Corporate Author Thesis  
  Publisher Place of Publication Editor  
  Language English Summary Language Original Title  
  Series Editor Series Title Abbreviated Series Title  
  Series Volume Series Issue Edition  
  ISSN (up) 0007-0920 ISBN Medium  
  Area Expedition Conference  
  Notes PMID:30283145 Approved no  
  Call Number GFZ @ kyba @ Serial 2035  
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Author Kyba, C.C.M.; Spitschan, M. url  doi
openurl 
  Title Comment on 'Domestic light at night and breast cancer risk: a prospective analysis of 105000 UK women in the Generations Study' Type Journal Article
  Year 2018 Publication British Journal of Cancer Abbreviated Journal Br J Cancer  
  Volume in press Issue Pages  
  Keywords Human Health; Commentary  
  Abstract  
  Address Department of Experimental Psychology, University of Oxford, Oxford, UK  
  Corporate Author Thesis  
  Publisher Place of Publication Editor  
  Language English Summary Language Original Title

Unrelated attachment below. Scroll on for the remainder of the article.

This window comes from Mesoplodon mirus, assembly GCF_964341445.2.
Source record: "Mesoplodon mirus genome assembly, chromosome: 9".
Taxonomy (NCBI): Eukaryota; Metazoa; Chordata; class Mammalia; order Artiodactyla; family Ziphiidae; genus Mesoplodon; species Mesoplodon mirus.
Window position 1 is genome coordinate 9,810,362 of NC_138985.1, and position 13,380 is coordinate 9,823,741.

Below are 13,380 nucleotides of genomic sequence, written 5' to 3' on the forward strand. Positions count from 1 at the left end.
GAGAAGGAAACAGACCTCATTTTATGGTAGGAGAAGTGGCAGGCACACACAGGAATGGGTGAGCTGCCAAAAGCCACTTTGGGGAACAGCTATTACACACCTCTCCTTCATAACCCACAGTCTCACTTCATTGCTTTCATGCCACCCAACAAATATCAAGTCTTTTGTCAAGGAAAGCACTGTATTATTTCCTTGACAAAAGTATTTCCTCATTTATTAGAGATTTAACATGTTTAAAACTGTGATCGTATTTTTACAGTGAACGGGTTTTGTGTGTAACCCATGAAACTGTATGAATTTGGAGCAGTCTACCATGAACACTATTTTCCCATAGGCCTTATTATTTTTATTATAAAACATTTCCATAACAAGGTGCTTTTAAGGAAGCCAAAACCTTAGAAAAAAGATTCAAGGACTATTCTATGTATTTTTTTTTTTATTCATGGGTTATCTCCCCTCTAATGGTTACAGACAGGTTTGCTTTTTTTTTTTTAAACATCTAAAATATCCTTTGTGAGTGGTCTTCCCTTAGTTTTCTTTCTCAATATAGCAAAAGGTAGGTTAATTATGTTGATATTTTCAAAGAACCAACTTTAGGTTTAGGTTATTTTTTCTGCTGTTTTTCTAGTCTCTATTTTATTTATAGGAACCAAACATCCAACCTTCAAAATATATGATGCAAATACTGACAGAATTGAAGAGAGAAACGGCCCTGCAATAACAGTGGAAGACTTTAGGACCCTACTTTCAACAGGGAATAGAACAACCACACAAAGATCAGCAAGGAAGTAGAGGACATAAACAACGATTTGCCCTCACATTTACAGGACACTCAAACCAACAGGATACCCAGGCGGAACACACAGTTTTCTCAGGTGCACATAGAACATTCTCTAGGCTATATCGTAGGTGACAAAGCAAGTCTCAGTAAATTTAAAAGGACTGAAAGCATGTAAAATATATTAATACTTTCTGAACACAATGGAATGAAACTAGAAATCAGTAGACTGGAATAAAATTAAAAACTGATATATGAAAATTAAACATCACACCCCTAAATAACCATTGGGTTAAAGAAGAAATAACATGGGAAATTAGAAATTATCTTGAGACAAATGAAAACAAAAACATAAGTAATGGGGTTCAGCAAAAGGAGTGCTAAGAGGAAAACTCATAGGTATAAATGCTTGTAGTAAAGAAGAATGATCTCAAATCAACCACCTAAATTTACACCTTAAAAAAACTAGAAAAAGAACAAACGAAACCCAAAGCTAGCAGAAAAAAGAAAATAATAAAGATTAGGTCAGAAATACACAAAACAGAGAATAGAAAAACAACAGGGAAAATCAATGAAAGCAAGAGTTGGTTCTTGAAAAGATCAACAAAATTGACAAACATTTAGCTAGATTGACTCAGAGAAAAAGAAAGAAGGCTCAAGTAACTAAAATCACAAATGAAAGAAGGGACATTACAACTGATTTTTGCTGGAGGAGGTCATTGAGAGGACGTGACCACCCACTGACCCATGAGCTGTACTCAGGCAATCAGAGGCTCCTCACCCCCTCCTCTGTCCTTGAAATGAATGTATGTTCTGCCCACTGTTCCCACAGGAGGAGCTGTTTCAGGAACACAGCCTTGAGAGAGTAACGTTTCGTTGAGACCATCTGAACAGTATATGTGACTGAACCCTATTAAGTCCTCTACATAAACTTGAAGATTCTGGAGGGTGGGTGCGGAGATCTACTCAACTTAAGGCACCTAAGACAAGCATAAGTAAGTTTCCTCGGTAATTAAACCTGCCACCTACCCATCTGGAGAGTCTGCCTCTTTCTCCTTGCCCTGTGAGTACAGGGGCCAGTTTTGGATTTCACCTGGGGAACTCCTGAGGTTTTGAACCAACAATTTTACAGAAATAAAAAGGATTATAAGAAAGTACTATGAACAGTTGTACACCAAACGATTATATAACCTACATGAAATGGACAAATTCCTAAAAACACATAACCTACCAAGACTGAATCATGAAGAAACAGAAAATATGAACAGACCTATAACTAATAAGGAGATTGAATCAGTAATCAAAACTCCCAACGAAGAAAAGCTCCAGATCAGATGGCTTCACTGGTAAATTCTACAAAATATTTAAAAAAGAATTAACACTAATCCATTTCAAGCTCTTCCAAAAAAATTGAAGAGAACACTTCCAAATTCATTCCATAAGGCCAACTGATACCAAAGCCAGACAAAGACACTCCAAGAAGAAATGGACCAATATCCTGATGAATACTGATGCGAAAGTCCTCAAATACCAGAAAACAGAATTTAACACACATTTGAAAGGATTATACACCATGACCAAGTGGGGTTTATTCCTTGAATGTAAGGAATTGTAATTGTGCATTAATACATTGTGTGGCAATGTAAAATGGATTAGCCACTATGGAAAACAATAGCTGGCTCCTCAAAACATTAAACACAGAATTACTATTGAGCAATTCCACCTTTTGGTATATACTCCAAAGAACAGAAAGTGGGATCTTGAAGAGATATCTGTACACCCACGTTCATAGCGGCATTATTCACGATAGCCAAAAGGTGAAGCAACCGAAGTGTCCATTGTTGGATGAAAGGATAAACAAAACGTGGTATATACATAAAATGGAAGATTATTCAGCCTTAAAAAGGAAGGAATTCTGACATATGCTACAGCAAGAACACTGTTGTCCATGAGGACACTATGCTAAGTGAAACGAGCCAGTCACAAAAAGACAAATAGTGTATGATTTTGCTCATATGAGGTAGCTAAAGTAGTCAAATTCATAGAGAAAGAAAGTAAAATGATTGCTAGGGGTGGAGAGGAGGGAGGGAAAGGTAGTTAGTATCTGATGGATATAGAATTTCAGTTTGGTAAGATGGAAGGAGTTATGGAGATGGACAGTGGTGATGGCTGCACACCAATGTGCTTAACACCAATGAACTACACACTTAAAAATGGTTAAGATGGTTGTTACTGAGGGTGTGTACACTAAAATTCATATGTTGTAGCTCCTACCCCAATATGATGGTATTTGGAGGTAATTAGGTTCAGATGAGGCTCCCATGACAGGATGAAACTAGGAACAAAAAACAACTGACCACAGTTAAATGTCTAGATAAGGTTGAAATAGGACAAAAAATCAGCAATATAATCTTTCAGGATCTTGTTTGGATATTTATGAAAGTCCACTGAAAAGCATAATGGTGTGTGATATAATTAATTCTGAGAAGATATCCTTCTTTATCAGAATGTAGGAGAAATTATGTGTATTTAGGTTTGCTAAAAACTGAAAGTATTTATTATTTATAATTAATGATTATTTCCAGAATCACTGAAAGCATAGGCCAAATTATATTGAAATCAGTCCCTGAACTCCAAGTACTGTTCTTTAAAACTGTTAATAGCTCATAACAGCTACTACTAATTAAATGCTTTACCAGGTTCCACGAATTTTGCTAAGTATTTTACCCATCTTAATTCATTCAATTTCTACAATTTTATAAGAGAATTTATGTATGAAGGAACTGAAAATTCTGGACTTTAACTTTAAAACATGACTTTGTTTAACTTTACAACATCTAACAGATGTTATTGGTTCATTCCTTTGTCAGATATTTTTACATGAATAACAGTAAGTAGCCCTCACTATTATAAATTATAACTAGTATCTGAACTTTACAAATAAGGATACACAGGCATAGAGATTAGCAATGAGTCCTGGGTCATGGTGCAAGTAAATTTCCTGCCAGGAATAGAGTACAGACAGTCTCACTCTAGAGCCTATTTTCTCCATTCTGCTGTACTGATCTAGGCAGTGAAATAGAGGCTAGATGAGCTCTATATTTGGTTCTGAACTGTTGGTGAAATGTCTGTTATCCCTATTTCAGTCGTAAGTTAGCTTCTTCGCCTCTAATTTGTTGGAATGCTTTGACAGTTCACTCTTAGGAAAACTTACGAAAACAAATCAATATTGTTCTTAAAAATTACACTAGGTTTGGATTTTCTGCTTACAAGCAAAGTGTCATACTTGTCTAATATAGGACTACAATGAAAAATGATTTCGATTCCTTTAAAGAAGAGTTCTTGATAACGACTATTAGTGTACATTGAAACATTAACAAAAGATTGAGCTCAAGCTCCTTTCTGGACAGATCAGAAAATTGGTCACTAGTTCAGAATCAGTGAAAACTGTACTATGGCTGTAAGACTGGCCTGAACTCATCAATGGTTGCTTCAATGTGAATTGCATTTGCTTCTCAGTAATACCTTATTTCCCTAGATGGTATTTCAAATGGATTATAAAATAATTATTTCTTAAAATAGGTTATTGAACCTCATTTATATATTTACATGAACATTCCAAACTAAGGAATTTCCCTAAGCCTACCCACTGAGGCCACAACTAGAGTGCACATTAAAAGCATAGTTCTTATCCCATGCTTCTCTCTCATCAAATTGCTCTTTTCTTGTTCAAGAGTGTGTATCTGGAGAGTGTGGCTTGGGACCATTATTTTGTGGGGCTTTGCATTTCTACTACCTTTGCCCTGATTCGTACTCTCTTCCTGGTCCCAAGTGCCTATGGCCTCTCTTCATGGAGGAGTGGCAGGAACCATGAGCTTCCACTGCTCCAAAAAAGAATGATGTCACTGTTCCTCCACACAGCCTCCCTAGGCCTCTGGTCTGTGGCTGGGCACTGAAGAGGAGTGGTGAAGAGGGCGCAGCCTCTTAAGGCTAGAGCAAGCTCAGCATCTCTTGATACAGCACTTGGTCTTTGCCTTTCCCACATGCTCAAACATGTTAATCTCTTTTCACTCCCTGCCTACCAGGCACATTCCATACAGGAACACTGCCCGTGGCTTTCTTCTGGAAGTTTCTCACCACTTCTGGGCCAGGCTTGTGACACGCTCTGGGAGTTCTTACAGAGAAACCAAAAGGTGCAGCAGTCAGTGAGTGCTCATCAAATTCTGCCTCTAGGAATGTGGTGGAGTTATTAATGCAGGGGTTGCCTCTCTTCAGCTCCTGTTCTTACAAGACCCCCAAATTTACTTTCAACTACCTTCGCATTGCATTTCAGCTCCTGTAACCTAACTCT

Series Editor Series Title Abbreviated Series Title  
  Series Volume Series Issue Edition  
  ISSN (up) 0007-0920 ISBN Medium  
  Area Expedition Conference  
  Notes PMID:30584260 Approved no  
  Call Number GFZ @ kyba @ Serial 2145  
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Author Gaydecki, P. url  doi
openurl 
  Title Automated moth flight analysis in the vicinity of artificial light Type Journal Article
  Year 2018 Publication Bulletin of Entomological Research Abbreviated Journal Bull Entomol Res  
  Volume 109 Issue 1 Pages 127-140  
  Keywords Instrumentation; Animals